• Audit/compliance representative: Advises committee on compliance risk.

  • Legal representative: Provides legal input.

  • CRO: Advises on risk from strategic, financial, operational, reputational, and compliance perspectives.

Responsible, Accountable, Consulted, and Informed (RACI) Charts

COBIT addresses the responsibility of all roles played by employees involved in IT governance actions. The COBIT responsibility model is formalized through a RACI chart matrix attached to all 34 COBIT processes. RACI explains what the responsibilities of all employees are regarding the key activities performance:

  • Responsible: A person doing an activity and expected to deliver or submit the assigned work portion within the given deadlines. For example, in the case of software development project, developers are responsible.

  • Accountable: A person with decision-making authority and who is expected to ensure the successful completion of project work. For example, a team leader or a project coordinator is accountable.

  • Consulted: A stakeholder who should be included in any decision making or work activity by being consulted prior to the decision or action. This may a person whose area of responsibility would be affected by the activity, such as a business unit manager, or a person whose expertise should be consulted, such as a technical professional.

  • Informed: A person who needs to know of decision making or actions after they occur. Such a person may have a direct concern in the outcome and progress of the work.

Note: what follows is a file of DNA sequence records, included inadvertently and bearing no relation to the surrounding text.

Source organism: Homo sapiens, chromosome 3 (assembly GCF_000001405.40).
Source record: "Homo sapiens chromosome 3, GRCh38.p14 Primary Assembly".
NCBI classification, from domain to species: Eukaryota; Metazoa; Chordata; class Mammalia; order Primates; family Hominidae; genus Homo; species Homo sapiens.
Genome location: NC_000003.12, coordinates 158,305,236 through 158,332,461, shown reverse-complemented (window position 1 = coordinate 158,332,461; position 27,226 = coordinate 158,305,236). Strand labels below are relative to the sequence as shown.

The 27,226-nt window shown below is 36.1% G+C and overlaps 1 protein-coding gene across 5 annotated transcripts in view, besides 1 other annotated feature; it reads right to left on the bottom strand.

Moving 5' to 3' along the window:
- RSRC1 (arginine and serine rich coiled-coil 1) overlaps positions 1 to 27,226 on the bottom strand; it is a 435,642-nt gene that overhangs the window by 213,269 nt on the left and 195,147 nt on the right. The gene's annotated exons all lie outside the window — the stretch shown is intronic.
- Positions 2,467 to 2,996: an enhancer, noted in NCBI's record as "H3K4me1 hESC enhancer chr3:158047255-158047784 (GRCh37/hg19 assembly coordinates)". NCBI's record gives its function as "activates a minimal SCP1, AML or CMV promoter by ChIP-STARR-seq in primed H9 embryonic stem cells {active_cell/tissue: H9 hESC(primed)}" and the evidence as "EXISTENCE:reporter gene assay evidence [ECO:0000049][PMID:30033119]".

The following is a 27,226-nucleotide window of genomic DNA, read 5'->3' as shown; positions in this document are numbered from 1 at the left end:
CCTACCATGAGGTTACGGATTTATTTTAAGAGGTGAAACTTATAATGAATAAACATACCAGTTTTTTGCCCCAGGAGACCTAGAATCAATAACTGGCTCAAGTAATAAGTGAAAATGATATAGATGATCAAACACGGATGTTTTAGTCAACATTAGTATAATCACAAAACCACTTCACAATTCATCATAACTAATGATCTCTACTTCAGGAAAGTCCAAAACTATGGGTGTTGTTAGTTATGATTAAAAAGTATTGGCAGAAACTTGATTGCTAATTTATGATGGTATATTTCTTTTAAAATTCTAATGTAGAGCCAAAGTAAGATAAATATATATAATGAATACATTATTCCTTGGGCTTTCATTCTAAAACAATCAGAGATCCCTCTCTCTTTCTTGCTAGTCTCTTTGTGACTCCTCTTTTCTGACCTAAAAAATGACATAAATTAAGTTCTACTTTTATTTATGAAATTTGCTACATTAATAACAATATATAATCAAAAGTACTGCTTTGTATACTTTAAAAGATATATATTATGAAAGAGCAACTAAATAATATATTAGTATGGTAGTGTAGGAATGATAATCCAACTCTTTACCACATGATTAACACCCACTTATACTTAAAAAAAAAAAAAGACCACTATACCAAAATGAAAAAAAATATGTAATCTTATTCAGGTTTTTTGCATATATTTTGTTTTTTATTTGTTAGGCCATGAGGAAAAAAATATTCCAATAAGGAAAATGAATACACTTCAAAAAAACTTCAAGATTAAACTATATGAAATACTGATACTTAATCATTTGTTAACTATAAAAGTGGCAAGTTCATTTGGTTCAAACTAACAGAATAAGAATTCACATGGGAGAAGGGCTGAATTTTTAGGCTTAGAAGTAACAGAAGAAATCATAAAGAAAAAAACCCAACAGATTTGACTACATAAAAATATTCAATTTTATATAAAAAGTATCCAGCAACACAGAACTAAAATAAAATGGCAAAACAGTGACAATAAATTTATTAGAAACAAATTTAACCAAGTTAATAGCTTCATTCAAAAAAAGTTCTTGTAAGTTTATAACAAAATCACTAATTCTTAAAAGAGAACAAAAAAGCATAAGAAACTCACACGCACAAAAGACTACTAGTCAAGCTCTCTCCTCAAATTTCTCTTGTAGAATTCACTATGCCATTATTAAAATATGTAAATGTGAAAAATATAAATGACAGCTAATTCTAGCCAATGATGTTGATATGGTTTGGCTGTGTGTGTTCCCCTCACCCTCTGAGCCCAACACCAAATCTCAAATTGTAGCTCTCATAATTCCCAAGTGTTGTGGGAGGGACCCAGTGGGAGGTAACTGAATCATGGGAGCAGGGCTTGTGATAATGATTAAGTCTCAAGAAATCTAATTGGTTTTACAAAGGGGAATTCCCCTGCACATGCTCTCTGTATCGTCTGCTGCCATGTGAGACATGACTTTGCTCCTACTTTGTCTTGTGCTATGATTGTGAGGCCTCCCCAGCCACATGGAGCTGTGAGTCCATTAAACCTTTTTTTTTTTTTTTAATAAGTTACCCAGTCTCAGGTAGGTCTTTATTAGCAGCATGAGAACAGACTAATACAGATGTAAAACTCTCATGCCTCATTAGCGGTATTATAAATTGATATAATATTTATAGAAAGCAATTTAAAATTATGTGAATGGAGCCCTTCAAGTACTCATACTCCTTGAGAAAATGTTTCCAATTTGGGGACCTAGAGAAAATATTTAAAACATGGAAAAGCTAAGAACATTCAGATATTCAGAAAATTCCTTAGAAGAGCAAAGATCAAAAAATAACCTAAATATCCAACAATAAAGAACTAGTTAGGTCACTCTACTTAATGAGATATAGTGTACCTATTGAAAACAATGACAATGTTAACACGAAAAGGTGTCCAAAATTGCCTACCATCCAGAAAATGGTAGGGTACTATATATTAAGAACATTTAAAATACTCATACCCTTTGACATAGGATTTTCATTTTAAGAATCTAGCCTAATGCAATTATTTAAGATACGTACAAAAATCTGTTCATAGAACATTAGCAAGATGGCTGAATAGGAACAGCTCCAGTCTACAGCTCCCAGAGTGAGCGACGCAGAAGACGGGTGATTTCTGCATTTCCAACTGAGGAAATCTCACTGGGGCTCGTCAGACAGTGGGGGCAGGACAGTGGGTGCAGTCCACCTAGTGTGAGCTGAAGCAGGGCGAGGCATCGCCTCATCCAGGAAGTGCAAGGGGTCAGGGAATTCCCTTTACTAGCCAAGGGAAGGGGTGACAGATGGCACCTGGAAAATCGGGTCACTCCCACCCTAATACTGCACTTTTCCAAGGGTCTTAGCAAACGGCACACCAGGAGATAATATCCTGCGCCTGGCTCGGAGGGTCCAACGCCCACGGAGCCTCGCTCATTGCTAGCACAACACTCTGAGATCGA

RACI charting helps avoid the following problems:

  • Unclear accountability between individuals or departments

  • Redundancies or work not being accomplished

  • Delayed or incomplete work

  • Inadequate communication and/or coordination

  • Unclear approval/decision-making processes

Table 2.4 shows a portion of the RACI chart for security governance. The table indicates which entity is accountable for each activity, and which entity or entities are responsible for that activity.

TABLE 2.4 Partial COBIT 5 RACI Chart for Organizational Structures







Identify and communicate information security threats, desirable behaviors, and changes needed to address these points.






Ensure that environmental and facilities management adheres to information security requirements.






Provide ways to improve efficiency and effectiveness of the information security function (for example, through training of information security staff; documentation of processes, technology, and applications; and standardization and automation of the process).






Define and communicate an information security strategy that is in line with the business strategy.






Research, define, and document information security requirements.






Validate information security requirements with stakeholders, business sponsors, and technical implementation personnel.






Develop information security policies and procedures.






Define and implement risk evaluation and response strategies and cooperate with the risk office to manage the information risk.






Ensure that the potential impact of changes is assessed.






Collect and analyze performance and compliance data related to information security and information risk management.






Raise the profile of the information security function within the enterprise and potentially outside the enterprise.






A = accountable

R = responsible

IC/BO = Information custodians/business owners